The Swiss government is also supportive of agroecology and has endorsed discussion papers promoting agroecology prepared by the Swiss National FAO Committee (CNS-FAO). In a paper in 2019, the CNS-FAO explained the concept of agroecology as defined by FAO’s 10 elements, detailing merits and rationale for implementing agroecology in national agricultural strategies to strive towards achieving the Sustainable Development Goals (SDGs). In another 2021 paper, they continued to highlight Swiss agricultural policies for “supporting sustainability and green growth is in force in Switzerland since 1992” with measures designed to protect “climate, soil, animal welfare and biodiversity.”
Yet there is still language in the constitution focused on food production efficiency, continued reliance on “market requirements” and a distinct lack of social factors related to food security or agriculture. Despite the clause in the constitution barring gene technology for five years, large shares of the Swiss AgR4D goes to institutions like Consortium of International Agricultural Research Centers (CGIAR), whose work is “limited to crop breeding and input efficiency” in production systems and is less dedicated to a transformation of systemic sustainability than agroecology demands. According to IMF data on the country’s 2020 federal expenditure on Economic Affairs (including agriculture, communication and transportation), Switzerland spent 27.78 billion CHF in total, of which 4.812 billion CHF (17%) went to agriculture, forestry, fishing and hunting, compared to 17.426 billion CHF (63%) that went to transportation. Compared to total public expenditures of 173.8 billion CHF in 2021, only 4.2 billion CHF (2.4%) was spent on agriculture. Out of this 2.4% of public spending, it is unclear how much goes into agroecology. One clue may be the steady increase of organic farming, which has grown from about 5,000 farms in 2000 to around 7,500 farms in 2020 (or around a 9% increase in organic farms and agriculture area in the same period). However, exact public spending on organic farming, much less on agroecology, is not published. Crucially, while organic farming is an important step towards agroecology, the Swiss organic farming strategy is not specifically aligned with community social welfare or holistic reimagining of the food system integral to agroecology.
Further examination of spending on agriculture is needed to decisively conclude whether Switzerland is fulfilling its commitments to agroecology, but currently, the focus on efficiency and productivity, both at home and abroad, and lower levels of demand for a systemic change domestically prevents Switzerland from directing its investments more towards agroecology. And its status as a rich, developed country must be accounted for as a factor in how Switzerland can achieve lower greenhouse gas emissions or progress towards more sustainable agricultural production methods like organic farming.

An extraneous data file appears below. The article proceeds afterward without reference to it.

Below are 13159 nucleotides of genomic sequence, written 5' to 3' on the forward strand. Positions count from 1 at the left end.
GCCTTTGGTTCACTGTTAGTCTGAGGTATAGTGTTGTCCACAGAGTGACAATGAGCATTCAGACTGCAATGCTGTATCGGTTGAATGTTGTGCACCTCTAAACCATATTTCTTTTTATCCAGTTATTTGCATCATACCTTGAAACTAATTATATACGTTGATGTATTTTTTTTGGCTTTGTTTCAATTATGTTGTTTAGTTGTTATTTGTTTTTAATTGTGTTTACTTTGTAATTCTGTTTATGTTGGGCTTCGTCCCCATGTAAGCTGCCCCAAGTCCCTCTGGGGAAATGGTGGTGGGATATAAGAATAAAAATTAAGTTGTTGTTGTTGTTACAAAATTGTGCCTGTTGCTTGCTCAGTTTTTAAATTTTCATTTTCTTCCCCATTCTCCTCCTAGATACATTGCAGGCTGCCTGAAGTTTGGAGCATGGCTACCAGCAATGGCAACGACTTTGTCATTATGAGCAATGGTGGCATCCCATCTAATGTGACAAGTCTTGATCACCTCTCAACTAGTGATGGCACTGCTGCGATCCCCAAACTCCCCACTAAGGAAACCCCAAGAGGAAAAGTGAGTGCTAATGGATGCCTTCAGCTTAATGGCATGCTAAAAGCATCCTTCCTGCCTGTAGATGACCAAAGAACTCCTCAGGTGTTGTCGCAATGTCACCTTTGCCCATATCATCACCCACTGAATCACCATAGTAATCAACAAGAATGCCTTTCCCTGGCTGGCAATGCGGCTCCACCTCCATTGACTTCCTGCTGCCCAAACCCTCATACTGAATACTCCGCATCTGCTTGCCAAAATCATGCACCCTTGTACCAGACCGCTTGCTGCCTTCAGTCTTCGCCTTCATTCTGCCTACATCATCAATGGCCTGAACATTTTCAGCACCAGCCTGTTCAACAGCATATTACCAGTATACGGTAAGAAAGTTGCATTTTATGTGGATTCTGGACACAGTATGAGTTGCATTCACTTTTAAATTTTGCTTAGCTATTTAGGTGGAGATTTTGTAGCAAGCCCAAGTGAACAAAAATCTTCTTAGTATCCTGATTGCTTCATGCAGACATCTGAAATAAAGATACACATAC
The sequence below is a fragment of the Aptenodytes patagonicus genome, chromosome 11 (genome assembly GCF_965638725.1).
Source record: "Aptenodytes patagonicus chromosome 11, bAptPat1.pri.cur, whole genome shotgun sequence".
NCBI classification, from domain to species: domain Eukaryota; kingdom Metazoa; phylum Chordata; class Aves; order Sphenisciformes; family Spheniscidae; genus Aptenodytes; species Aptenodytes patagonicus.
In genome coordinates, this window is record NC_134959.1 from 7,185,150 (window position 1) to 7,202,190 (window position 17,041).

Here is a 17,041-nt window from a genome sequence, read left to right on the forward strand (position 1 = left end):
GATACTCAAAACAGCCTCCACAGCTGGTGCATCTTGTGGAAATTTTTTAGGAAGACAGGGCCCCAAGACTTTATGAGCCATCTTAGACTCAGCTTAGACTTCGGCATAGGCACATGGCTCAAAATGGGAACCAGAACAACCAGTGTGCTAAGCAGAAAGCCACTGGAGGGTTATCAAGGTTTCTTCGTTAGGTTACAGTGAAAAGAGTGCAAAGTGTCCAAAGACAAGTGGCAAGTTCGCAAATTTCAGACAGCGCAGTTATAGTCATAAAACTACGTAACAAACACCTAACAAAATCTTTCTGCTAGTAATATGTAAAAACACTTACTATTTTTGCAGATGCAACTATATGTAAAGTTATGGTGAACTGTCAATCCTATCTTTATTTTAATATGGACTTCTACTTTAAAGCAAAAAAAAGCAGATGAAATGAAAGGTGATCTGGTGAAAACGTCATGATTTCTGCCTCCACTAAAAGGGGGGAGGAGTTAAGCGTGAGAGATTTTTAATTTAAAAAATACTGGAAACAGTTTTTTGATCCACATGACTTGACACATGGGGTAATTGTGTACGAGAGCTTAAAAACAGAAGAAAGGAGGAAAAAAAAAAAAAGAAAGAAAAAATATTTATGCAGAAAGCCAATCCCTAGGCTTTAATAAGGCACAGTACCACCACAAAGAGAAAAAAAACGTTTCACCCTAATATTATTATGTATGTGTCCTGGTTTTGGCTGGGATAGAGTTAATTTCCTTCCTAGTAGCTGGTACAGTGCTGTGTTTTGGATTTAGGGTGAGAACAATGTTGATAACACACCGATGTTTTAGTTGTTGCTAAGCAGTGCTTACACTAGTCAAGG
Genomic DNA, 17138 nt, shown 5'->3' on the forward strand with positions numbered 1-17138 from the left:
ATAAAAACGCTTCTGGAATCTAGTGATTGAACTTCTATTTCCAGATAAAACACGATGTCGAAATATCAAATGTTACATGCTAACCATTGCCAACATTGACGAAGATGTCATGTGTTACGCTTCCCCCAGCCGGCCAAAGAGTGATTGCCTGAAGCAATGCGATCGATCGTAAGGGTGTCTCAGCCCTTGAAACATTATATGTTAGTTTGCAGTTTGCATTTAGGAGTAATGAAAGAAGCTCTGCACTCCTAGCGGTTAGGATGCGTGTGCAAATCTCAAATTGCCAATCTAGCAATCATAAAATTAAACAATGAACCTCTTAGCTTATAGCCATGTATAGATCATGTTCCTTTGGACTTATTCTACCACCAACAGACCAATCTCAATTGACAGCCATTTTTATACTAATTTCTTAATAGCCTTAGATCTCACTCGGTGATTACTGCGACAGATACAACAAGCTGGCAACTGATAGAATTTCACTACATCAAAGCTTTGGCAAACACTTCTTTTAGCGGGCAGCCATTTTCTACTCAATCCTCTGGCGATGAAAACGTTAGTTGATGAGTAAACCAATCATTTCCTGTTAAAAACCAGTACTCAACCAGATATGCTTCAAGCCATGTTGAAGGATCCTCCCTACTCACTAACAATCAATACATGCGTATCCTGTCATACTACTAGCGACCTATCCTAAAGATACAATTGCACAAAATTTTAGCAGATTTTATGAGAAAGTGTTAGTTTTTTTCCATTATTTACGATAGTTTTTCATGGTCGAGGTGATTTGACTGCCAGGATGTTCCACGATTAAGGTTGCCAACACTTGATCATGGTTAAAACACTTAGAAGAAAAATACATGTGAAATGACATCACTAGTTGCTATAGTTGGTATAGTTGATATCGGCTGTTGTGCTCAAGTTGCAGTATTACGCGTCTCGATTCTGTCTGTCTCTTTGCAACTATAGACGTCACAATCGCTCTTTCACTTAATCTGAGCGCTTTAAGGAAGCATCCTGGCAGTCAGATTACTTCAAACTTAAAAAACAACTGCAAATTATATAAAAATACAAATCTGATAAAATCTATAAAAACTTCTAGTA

Examining the 2020 Updated Nationally Determined Contributions on climate (NDC) and Second NCCAP (2021), Kenya is clearly not focusing on agroecology as its strategy for sustainable agricultural production. The NDC names Nature-based Solutions (NbS) and Climate Smart Agriculture (CSA) as “priority mitigation activities.” Like agroecology, CSA lacks clearly defined practices; however, the umbrella category of CSA differs from agroecology in its wide range of agricultural practices that include genetically-engineered seeds or livestock, large-scale industrial farming or pesticides — practices that rely on a largely foreign-based corporate sector, raising issues of affordability for and accountability to the local farming communities in Kenya.
Kenya has not completely ignored agroecological practices, however. Both the Updated NDC and Second NCCAP discuss the importance of community engagement in these processes and the need for holistic assessments in the wider society. The International Fund for Agricultural Development (IFAD) devised the Country Strategic Opportunities Programme (COSOP) 2020-2025 for Kenya aligned with the government's Agricultural Sector Transformation and Growth Strategy 2019-2029 (ASTGS) and its six pillars: (i) increase smallholder incomes; (ii) increase output and value addition; (iii) boost household food resilience; (iv) knowledge and skills; (v) research, innovation and data; and (vi) sustainability and crisis management. Still, they lack a discussion on donor accountability, local or Indigenous knowledge, and transformation of the food system. IFAD’s COSOP highlights establishing “large-scale private farming” as a flagship project to achieving the first three goals of the ASTGS. Continued GDP growth also remains as the underlying goal, with the Updated NDC setting a target of increased per capita GDP growth above 2019 levels of 6.36%.